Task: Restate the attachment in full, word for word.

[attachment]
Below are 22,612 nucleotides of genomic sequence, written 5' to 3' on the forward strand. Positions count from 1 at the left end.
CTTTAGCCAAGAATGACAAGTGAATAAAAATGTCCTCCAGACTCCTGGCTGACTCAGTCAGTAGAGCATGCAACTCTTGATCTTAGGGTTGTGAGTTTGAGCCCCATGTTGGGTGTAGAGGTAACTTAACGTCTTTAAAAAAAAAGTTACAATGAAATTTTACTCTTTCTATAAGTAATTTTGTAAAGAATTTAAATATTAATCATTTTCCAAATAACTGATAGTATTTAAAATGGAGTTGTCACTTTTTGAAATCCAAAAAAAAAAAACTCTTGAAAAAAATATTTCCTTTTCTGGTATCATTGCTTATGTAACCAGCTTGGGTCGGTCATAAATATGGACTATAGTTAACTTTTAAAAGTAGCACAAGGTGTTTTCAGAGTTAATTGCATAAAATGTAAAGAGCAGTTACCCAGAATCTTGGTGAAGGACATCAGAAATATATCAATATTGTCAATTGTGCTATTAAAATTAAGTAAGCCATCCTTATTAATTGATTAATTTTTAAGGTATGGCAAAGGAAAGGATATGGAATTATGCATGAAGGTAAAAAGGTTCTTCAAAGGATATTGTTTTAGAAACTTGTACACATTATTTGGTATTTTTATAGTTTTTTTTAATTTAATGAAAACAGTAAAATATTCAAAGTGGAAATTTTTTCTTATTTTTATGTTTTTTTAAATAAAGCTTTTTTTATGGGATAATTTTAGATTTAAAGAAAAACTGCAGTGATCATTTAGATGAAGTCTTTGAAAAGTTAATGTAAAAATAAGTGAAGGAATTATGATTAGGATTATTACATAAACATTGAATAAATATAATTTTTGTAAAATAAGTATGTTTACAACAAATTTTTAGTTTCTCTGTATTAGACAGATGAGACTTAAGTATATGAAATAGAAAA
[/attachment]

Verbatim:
Below are 22,612 nucleotides of genomic sequence, written 5' to 3' on the forward strand. Positions count from 1 at the left end.
CTTTAGCCAAGAATGACAAGTGAATAAAAATGTCCTCCAGACTCCTGGCTGACTCAGTCAGTAGAGCATGCAACTCTTGATCTTAGGGTTGTGAGTTTGAGCCCCATGTTGGGTGTAGAGGTAACTTAACGTCTTTAAAAAAAAAGTTACAATGAAATTTTACTCTTTCTATAAGTAATTTTGTAAAGAATTTAAATATTAATCATTTTCCAAATAACTGATAGTATTTAAAATGGAGTTGTCACTTTTTGAAATCCAAAAAAAAAAAACTCTTGAAAAAAATATTTCCTTTTCTGGTATCATTGCTTATGTAACCAGCTTGGGTCGGTCATAAATATGGACTATAGTTAACTTTTAAAAGTAGCACAAGGTGTTTTCAGAGTTAATTGCATAAAATGTAAAGAGCAGTTACCCAGAATCTTGGTGAAGGACATCAGAAATATATCAATATTGTCAATTGTGCTATTAAAATTAAGTAAGCCATCCTTATTAATTGATTAATTTTTAAGGTATGGCAAAGGAAAGGATATGGAATTATGCATGAAGGTAAAAAGGTTCTTCAAAGGATATTGTTTTAGAAACTTGTACACATTATTTGGTATTTTTATAGTTTTTTTTAATTTAATGAAAACAGTAAAATATTCAAAGTGGAAATTTTTTCTTATTTTTATGTTTTTTTAAATAAAGCTTTTTTTATGGGATAATTTTAGATTTAAAGAAAAACTGCAGTGATCATTTAGATGAAGTCTTTGAAAAGTTAATGTAAAAATAAGTGAAGGAATTATGATTAGGATTATTACATAAACATTGAATAAATATAATTTTTGTAAAATAAGTATGTTTACAACAAATTTTTAGTTTCTCTGTATTAGACAGATGAGACTTAAGTATATGAAATAGAAAA